Flames Darkhorse First Round Targets 2016: Clayton Keller

Every year there’s a few players that jump up much higher than they were projected and players that fall much further than they were projected. 

Clayton Keller, although unlikely to go sixth, is a possible reach target that could be on the Flames’ radar if they’re not completely sold on whoever is left to them between Nylander, Tkachuk, Dubois or a top-end defender. Keller is generally thought of as a tier or two below the Tkachuk, Nylander, Dubois group but there are a few arguments for why he might be in the sixth conversation.

Keller is a smooth skating, playmaking centre for the U.S. Development team, who stands 5’10 and weighs 170 pounds.  He is a late July birthday (July 29, 1998) and as a result is one of the youngest players in the draft, and the youngest of the forwards likely to go in the first round. Keller’s ranking in the upcoming draft is a little all over the map: some have him as high as sixth, although most have him in the 10-15 slot. 

Keller split his time between the USNTDP Juniors of the USHL where he registered 37 points in 23 games, and the U.S. National U18 Team where he registered 107 points in 62 games (a combined NHLE of 37.5 – 144 points in 85 games with a conversion of 0.27). He led both teams in scoring, leading fellow likely 2016 first rounder Kieffer Bellows by 26 points on the U.S. National U18 team and by five points on the USNTDP Juniors.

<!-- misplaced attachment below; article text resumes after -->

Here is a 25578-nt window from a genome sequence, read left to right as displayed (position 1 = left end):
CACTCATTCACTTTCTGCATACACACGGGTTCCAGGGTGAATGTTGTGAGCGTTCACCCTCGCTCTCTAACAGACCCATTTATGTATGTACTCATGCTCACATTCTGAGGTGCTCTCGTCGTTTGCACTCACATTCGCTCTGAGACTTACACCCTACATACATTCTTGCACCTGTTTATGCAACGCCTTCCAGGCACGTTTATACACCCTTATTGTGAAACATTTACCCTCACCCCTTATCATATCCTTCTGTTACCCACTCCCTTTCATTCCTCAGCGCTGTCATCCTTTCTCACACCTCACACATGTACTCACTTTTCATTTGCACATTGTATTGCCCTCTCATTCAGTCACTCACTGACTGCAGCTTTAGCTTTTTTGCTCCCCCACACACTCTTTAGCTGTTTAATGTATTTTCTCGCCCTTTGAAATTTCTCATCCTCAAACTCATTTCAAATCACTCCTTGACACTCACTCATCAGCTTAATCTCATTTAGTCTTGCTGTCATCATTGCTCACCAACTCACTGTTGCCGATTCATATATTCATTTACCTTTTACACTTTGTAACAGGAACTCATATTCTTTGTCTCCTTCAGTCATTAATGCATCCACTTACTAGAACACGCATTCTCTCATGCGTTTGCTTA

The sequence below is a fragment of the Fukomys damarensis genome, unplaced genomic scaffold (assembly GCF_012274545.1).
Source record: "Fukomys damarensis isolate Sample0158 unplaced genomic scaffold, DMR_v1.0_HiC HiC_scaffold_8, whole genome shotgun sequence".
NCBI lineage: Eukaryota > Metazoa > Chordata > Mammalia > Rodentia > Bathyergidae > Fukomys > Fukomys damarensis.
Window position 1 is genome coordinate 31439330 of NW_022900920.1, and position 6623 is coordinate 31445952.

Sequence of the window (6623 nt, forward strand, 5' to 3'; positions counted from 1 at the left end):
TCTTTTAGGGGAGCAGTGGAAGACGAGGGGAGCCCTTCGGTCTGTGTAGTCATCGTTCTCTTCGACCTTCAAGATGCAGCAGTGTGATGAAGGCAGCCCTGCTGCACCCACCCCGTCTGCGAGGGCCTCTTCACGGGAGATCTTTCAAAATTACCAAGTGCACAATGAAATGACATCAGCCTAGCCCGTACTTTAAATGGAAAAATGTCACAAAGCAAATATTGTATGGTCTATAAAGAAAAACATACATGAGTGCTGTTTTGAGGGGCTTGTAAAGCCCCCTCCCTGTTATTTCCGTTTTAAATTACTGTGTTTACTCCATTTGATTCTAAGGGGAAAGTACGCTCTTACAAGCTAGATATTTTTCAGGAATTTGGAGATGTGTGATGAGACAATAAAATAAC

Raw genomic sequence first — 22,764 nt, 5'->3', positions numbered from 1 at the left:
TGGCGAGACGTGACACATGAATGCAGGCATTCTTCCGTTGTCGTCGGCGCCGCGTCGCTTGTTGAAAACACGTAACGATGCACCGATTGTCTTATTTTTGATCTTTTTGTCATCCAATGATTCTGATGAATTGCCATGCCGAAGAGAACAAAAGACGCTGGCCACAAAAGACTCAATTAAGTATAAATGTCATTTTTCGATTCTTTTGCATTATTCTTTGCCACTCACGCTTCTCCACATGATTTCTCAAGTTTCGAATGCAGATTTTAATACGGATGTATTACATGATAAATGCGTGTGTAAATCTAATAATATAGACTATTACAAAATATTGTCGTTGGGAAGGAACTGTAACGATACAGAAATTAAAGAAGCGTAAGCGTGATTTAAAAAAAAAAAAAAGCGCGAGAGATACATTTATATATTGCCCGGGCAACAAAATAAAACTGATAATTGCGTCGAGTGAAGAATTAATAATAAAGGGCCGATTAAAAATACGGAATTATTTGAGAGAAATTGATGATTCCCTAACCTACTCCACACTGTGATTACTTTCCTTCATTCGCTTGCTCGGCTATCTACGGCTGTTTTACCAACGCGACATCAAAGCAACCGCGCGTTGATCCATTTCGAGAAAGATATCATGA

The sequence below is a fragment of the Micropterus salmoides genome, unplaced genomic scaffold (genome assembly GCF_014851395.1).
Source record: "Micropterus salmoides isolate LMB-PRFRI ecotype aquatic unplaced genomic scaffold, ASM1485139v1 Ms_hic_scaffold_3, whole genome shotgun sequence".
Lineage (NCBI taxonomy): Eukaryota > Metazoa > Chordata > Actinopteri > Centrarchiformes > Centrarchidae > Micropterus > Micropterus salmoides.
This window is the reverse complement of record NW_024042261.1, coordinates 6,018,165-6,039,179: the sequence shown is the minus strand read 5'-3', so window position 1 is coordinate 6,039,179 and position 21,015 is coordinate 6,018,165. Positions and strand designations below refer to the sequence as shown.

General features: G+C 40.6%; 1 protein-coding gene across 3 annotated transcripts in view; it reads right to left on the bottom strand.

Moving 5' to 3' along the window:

Keller joined the U18 team in March 2015 from the U17 team. The team was already loaded down the middle at the time but with players like Auston Matthews moving on from the program and Keller’s skill and determination, Keller found himself as the best centre on the team in short order and was used in all situations. For the 2016-17 season, he and Bellows have committed to Boston University, following in the footsteps of Jack Eichel. 

What do the scouts have to say about him?

SCOUTING REPORTS

“Keller is a strong, shifty skater with a powerful shot, displaying brilliance and hockey sense strikingly similar to what Marner brings to the ice. And while Marner is a winger, Keller is equally adept at bringing you out of your seat while leaving amazed opponents on the very edge of theirs. He’s schooled amateurs of all ages – U.S. college seniors, European stars, NHL-bound Canadian juniors; it doesn’t matter. He’s a hard-nosed, fearless player with a lot of flash, but he’s been Team USA’s leader and go-to option for every critical situation – defensive zone draws, killing penalties, gaining entry into the offensive zone, etc.” – The Draft Analyst

“Clayton Keller is an excellent player who has the skills, brain, competitiveness and confidence to not only impact the game, but to also dictate significant portions of offensive play. The USNTDP centre has panorama vision – there is no play he doesn’t see and he is always dangerous even when it may appear that he isn’t. Keller controls the game and brings out the best abilities of those he plays with.” – Craig Button, TSN